31 Aug Binding financial agreements and prenups – are they actually enforceable?
Before the year 2000 you could not enforce Prenups or Financial Agreements made outside court – you simply couldn’t contract out of the Family Law Act entitlements.
These days Binding Financial Agreements including Prenups are made all the time, and provided that they are prepared and executed properly and have compliant content, they are definitely enforceable.
What is the advantage of having a Prenup?
Prenups are now becoming a type of “one off insurance” to protect assets in the event of a relationship breakdown between couples, whether they are married or not and whether they are heterosexual or not. With the increasing numbers of divorces and separations these days, people do not want to lose more of their assets the second time round. The wealthy use prenups the most and many have reported that they feel comfortable and more secure after the prenup is signed, knowing that the new spouse is not after them just for their money.
What if I have already separated?
If you have already separated you can still make a Binding Financial Agreement or Consent Orders (out of Court) to record what you have agreed on in dividing the assets which is enforceable. These would normally be drafted to cut all other Family Law Entitlements apart from what you have agreed on.
What is the Advantage of a Binding Financial Agreement over a Consent Order?
Unlike consent orders, the Binding Financial Agreement can be made to seal the deal quickly once and for all, even if it is a bad deal for the other party. This is of course provided that the document meets all strict legal criteria and both still want to go ahead with it.
With consent orders -even though the parties sign and submit the consent order to the Court without turning up, they are still subject to the Court refusing to grant the consent order if the Court is of the view that the property settlement contained in the consent order is unfair to one of the parties.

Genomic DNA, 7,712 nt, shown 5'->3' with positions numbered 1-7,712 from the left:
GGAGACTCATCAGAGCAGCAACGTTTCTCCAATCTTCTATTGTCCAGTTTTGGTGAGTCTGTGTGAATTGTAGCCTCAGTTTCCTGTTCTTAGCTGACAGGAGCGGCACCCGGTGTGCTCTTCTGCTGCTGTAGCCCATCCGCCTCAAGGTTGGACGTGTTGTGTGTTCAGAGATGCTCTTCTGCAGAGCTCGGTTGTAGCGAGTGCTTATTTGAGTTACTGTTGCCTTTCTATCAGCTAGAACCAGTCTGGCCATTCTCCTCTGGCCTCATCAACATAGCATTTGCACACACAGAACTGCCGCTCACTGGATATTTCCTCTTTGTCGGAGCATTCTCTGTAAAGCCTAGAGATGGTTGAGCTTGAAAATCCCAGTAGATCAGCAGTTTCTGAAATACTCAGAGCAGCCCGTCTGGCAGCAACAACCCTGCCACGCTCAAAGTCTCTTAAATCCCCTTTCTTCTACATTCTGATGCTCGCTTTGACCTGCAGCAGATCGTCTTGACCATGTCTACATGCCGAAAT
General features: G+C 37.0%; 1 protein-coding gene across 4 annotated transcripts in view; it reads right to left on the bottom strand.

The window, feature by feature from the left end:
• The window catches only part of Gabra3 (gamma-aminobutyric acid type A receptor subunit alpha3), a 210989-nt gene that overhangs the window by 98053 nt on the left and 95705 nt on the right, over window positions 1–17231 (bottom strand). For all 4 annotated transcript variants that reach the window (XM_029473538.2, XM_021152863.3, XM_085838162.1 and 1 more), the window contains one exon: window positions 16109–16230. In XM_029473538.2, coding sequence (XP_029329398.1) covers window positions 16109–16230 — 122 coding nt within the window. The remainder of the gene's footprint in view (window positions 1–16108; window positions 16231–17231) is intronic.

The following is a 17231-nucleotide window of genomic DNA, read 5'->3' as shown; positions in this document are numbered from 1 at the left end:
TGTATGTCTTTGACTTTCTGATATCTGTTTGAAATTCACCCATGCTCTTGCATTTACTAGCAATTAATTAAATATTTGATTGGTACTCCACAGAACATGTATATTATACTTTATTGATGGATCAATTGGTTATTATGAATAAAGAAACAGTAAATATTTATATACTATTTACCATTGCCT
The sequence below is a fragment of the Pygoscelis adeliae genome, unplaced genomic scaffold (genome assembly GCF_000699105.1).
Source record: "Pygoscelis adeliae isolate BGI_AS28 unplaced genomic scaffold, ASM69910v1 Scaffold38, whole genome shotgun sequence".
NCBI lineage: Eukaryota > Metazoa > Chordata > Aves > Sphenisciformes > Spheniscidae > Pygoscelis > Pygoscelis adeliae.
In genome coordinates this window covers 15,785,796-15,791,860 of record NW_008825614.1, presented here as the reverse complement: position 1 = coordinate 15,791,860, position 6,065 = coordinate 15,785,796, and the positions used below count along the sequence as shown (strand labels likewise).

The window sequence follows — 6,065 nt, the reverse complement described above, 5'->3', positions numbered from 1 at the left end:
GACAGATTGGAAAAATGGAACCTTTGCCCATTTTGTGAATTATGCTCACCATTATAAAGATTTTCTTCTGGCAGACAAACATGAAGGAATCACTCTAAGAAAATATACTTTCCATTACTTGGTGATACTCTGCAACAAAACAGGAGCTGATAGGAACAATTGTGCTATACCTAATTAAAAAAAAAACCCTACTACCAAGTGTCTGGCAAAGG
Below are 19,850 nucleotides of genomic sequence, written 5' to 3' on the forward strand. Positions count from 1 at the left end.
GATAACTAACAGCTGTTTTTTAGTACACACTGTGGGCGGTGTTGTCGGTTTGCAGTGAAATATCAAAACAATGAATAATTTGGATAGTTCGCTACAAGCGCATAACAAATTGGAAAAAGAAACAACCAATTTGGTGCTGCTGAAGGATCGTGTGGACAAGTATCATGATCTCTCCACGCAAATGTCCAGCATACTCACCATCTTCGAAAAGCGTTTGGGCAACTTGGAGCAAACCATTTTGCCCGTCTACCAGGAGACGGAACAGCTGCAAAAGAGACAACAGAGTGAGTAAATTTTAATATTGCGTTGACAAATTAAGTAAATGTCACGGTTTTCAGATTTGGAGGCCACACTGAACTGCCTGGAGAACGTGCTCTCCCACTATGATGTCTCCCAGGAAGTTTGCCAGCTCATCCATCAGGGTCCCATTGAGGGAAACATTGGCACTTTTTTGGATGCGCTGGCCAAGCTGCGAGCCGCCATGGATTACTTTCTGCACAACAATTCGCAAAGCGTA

Is is possible that some Binding Financial Agreements may not be Binding after all?
Yes- if the procedures and strict legal criteria are not met there would be a problem in enforcing it. Some examples of where such agreements were not enforceable are:
-where one of the parties did not disclose a significant asset/cash savings (in Binding Financial Agreements all assets and liabilities have to be disclosed in a schedule and signed off to cover all bases)
-inadequate or no legal advice given to one of the parties before they signed (in Binding Financial Agreements there must be a solicitor’s certificate signed by each party’s solicitor confirming that they gave the required legal advice to their client) –
-where the agreement was put before a party with inadequate time to consider before signing especially in stressful circumstances eg: a week before the wedding or immediately after a funeral or during serious illness
When should you make a Binding Financial Agreement?
-if you want to protect your assets before any separation happens;
-if you have already separated and want to divide your assets amicably without going to court to “seal the deal” and sleep well at night knowing there is no come back later with more claims.
Experience shows that even if parties amicably separate and divide their assets and believe neither will change their mind later, it often happens that someone else gets in their ear and influences them to apply for their full entitlement- eg: new girlfriend, parents. This ends up costing them a fortune in legal and court fees as well as having to pay the other party their full entitlement. However if the deal had been sealed with a Binding Financial Agreement then the other party would not have had a chance to have a second bite of the cherry.
It’s better to be safe than sorry!
Even if you have separated years ago and have no Binding Financial Agreement in place, it is still possible to get one done now, provided the other party is agreeable. Even if you have already moved in with your partner and did not organise a prenupt before hand, it is still possible to do one now to protect your assets in the event of separation.
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